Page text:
Longer Vacations Don’t Harm Economy, Say Studies

Courtesy of Bermuda Department of Tourism
A beach of smart people? Or lazy people?

Last week, voters in Switzerland said no to a referendum that would have given Swiss workers a mandatory two additional weeks of paid vacation per year, reports the AP. But don’t cry for the Swiss. They’ll still enjoy four weeks of paid vacation time.

In the rest of the European Union, it is legally required for employees to have 20 days of paid vacation each year, though many companies count national holidays toward that 20 day quota.

In comparison, workers in the US typically take only a dozen days off a year of paid vacation, according to a 2011 survey by Hotwire.

One in four US private-sector workers doesn’t receive any paid vacation at all. US workers who do receive vacation days often fail to take all of the days they’re entitled to. In fact, nearly half of workers don’t use all of their days, a recent Ipsos survey found.

Paid vacations may not harm economies. Ironically, some economists say there's no statistically significant proof that paid vacations lead to workers—or nations—to make less goods, services, and money, reports Time magazine.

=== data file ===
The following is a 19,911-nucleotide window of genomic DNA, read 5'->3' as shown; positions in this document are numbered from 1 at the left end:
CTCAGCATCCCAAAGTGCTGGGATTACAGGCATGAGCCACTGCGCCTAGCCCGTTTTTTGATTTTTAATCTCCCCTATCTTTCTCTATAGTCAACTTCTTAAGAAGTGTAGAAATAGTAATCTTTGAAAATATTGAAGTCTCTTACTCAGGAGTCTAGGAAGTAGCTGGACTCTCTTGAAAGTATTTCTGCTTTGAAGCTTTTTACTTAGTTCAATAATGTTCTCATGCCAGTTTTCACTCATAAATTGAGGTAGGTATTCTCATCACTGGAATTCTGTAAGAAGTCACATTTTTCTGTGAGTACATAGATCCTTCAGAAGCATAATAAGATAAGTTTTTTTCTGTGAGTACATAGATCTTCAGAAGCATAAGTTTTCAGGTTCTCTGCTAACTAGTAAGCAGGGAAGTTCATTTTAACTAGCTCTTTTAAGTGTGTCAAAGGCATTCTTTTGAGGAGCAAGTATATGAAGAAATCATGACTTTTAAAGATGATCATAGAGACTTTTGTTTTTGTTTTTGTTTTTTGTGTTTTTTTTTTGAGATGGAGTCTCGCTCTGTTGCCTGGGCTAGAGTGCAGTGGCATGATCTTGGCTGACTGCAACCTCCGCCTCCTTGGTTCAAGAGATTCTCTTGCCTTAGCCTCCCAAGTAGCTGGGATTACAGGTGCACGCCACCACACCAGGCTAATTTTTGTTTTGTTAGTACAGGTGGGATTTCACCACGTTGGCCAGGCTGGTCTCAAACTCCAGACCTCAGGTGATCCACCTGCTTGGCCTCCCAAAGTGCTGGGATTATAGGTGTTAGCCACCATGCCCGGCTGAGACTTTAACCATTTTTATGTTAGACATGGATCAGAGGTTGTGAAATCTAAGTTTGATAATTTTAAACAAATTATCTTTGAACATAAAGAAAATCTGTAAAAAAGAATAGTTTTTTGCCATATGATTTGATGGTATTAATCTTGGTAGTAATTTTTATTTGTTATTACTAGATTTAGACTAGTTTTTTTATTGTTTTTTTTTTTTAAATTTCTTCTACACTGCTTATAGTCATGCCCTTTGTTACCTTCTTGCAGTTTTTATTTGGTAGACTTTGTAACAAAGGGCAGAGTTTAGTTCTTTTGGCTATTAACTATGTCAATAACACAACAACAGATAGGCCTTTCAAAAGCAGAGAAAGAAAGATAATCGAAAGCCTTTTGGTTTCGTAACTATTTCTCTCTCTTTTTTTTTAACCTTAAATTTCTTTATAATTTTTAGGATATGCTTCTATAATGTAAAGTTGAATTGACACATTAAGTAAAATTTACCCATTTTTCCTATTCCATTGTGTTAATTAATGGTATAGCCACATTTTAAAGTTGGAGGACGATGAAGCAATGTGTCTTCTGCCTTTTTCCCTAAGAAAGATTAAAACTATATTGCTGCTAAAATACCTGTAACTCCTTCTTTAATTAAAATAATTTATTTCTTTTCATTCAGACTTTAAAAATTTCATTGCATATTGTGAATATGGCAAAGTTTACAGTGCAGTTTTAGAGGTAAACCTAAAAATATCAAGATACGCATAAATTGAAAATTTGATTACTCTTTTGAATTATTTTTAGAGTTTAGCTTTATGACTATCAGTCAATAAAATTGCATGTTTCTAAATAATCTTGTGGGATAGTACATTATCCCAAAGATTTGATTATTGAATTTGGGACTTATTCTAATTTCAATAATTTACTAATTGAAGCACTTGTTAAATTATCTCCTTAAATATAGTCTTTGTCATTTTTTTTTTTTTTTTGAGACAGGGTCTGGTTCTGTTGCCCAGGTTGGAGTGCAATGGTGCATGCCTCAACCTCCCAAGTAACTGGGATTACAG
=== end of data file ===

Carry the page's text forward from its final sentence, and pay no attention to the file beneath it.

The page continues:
Productivity per hour, and not total hours worked, seems to be a more important factor in determining which people and countries get rich. Workers in Germany and the Netherlands produce just as much work per hour as Americans do on average, even though they take four times as many paid-vacation days (six weeks, on average).

What about Greece, lately often criticized in the media? Well, the average Greek who is employed works more hours than workers in any other European Union country. But more than one in five Greeks is unemployed, leading to an impression that the country doesn’t work hard.

Why is America the “no vacation nation”?

Maybe it’s because we like working more than other countries do. Working makes Americans happier than it does for Europeans on average, according to a study published in the Journal of Happiness Studies and written by Adam Okulicz-Kozaryn, an assistant professor at the University of Texas at Dallas.

What do you think? Do the Europeans know something we don’t? Should we have more paid-vacation in the US? Can vacations restore one’s mind, body, and soul—leading to more productive efforts when people are back on the job?

Or should the US continue keep paid vacation time to a minimum, given that it makes us happy to work and given the growing competition from workers in countries like China, India and Brazil who almost never take vacation.


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